And if the muddled subscription charge scheme proves to be what some suspect it is, we can slap a still larger label of “greedy” to the criteria behind Apple’s app approval process. Apple will be grabbing 30% of retail (the entire markup for most retail businesses), while providing little more that credit card processing via iTunes (a 3% service). And even if that doesn’t prove true, the present Apple-engendered confusion about this matter is an intolerable and indefensible burden on small app developers and cash-poor students trying to decide if they should buy a Kindle. This isn’t a clever new gadget. If Apple has plans in this area, let them speak clearly and unambiguously.

And for those who wonder, I’m a capitalist and not a communist. But my definition of capitalism is like that Churchill offered for democracy, “the worst form of government but for all the rest.” Like democracy, capitalism only works if you hold corporate executives toes to the fire. Apple is no exception.

Apple has the typical ethos of many giant corporations, and its policies are remarkably parallel to theirs over the past two decades. Apple has made a small number of people extraordinarily rich, while at the same time exporting jobs by the tens of thousands to wherever the labor is cheapest. Call it the global sweat shop. The robber barons of a century ago at least hired locally.

Steve Jobs may be eager to sell iPads to those who live in our Rust Belt, but he doesn’t lie at wake at night pondering how to bring good-paying, Apple manufacturing jobs to those same people. That’s why my iPhone is labeled “Designed by Apple in California. Assembled in China.” There’s no “Made in the USA,” because because the USA simply doesn’t matter to the powers that be at Apple. In that, Job is rather typical. No one I am aware with wealth and importance in the Silicon Valley cares much about the people who live in “fly-over country.”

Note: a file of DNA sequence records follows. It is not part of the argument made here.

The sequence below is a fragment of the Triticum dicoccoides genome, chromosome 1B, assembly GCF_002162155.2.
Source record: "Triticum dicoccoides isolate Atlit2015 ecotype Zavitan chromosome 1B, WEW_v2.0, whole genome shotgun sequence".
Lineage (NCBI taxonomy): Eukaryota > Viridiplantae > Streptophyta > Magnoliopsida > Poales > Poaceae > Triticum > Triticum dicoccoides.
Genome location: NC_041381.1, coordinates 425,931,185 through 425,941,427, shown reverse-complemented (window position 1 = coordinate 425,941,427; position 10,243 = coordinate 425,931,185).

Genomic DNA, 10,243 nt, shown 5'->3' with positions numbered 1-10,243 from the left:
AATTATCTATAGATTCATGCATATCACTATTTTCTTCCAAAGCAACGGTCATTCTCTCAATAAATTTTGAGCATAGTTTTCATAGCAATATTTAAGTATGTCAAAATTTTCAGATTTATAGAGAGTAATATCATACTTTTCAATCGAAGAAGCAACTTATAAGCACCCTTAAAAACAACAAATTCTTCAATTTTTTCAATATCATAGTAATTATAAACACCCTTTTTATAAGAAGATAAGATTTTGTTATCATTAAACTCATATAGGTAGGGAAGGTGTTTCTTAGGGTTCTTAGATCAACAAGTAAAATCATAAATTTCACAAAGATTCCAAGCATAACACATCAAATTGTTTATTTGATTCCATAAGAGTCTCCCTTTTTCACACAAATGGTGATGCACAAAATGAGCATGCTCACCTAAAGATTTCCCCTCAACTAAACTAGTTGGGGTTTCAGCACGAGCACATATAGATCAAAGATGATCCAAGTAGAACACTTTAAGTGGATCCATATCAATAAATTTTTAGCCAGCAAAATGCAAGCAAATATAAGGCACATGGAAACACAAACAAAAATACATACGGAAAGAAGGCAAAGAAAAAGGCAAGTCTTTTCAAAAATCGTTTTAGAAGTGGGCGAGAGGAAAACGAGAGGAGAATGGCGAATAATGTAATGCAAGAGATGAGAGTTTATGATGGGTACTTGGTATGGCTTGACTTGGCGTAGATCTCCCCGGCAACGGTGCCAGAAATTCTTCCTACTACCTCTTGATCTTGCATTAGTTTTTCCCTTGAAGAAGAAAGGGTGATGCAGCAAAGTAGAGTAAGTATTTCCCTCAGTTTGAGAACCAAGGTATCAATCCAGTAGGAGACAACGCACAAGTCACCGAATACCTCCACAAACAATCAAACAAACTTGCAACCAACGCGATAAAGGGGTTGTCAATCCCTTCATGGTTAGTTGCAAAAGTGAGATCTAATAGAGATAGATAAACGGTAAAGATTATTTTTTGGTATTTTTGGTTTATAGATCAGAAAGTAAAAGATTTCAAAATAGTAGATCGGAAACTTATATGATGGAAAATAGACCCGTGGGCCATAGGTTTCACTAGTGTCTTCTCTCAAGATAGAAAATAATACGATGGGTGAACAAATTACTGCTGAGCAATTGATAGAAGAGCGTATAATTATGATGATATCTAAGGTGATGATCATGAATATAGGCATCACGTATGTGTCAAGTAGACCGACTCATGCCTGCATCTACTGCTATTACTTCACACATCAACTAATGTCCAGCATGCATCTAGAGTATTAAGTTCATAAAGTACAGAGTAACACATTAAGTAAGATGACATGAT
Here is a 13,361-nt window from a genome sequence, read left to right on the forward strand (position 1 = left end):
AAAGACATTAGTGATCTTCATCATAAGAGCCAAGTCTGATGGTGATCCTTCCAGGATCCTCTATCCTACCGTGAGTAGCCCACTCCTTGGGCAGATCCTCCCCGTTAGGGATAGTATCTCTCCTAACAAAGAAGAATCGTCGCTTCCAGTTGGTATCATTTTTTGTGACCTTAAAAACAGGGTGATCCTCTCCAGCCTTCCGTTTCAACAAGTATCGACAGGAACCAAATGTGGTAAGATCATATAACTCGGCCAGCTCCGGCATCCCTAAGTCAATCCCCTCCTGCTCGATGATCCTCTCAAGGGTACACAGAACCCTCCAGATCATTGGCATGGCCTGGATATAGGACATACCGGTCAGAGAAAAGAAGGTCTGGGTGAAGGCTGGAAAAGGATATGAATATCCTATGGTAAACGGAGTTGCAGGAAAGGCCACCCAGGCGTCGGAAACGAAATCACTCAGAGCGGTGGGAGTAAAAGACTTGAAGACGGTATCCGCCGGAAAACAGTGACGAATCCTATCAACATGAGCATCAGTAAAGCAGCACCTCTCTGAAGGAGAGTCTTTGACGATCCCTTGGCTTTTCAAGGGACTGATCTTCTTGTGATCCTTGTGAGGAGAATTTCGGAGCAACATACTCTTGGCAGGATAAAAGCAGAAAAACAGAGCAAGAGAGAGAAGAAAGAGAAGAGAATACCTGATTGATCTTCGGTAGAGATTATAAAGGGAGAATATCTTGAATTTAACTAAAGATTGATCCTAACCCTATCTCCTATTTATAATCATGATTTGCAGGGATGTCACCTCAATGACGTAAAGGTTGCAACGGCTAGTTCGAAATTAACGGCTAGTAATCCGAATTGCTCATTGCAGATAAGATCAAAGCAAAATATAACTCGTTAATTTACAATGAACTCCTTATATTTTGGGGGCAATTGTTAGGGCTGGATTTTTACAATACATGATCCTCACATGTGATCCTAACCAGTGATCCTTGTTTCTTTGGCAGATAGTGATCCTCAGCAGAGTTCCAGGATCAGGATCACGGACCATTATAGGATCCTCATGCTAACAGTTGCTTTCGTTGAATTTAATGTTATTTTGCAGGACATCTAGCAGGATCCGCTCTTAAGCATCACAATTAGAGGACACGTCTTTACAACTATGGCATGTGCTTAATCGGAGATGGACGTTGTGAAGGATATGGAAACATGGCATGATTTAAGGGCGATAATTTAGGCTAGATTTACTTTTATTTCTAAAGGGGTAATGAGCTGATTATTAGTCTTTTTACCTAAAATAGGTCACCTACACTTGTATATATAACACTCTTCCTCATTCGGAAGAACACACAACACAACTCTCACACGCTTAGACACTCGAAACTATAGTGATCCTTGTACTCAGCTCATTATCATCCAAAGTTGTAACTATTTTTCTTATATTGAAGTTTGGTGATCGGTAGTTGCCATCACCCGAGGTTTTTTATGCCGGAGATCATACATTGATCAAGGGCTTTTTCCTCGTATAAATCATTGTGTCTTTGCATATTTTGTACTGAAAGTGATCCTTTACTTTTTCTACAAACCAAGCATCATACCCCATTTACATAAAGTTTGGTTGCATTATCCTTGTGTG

G. K. Chesterton was right when he said, and I quote from memory, that a cosmopolitan was someone who “loved every country but his own.” These people are cosmopolitans in just that sense. Chesterton would add that a man who doesn’t love his own doesn’t love at all.

–Michael W. Perry, editor of Chesterton on War and Peace

Opa Bokma

Although I agree wholeheartedly with your comments, I don’t blame Apple for outsourcing their manual labor. In today’s economy, that’s the only way to compete. iPads would cost thousands of dollars if they were produced and assembled entirely in the US. Paying Steve Jobs the same salary as any other worker could never compensate for that.


I agree with you.

The odd thing about digital stores is that people think the owners should not control inventory — like every other store on the planet does. Every store selects what it will and will not sell. Sometimes they reject a product and accept a similar or the same one later; especially if it is a product produced by the same company. The AppStore is no different.

Apple obviously wants to promote iAds. It is revenue stream for them. If this app hurts their business, expect it to disappear. (See twitter for iPhone trending bar) If not it is here to stay.


No, Apple should not be able to violate the rules of the App Store that everyone else is forced to follow. The only exception woud be for Apps that are really part of the OS (Settings for example).

Why is it that Apple fans are so willing to jump to Apples defense? Come on!

You know, Microsoft did something like this a few yeas back and everyone (including Apple people) screamed “unfair”. How about holding Apple to that same standard?

Blindly coming to Apple defense and every matter doesn’t make them a better company. Part of the job of the press is to keep Apple and other companies honest, not be mindless extensions of their PR departments.

Call Apple on their bulls**t and they will be a better company for it.



is apple wrong?

do they have to be right?
it’s their sandbox, so they can do what they want.


Junky tech writing puff pieces.

Apple runs the show. Is this news to you?


some of your articles are interesting but you have got to be the most biased apple writer.

Have you ever written an article “Is apple wrong…?” and concluded that apple is wrong?

I think the argument that “apple can do what it bloody well wants cos it’s its app store” can make sens. But trying to justify that this crappy app merits a place in the appstore is pretty ridiculous.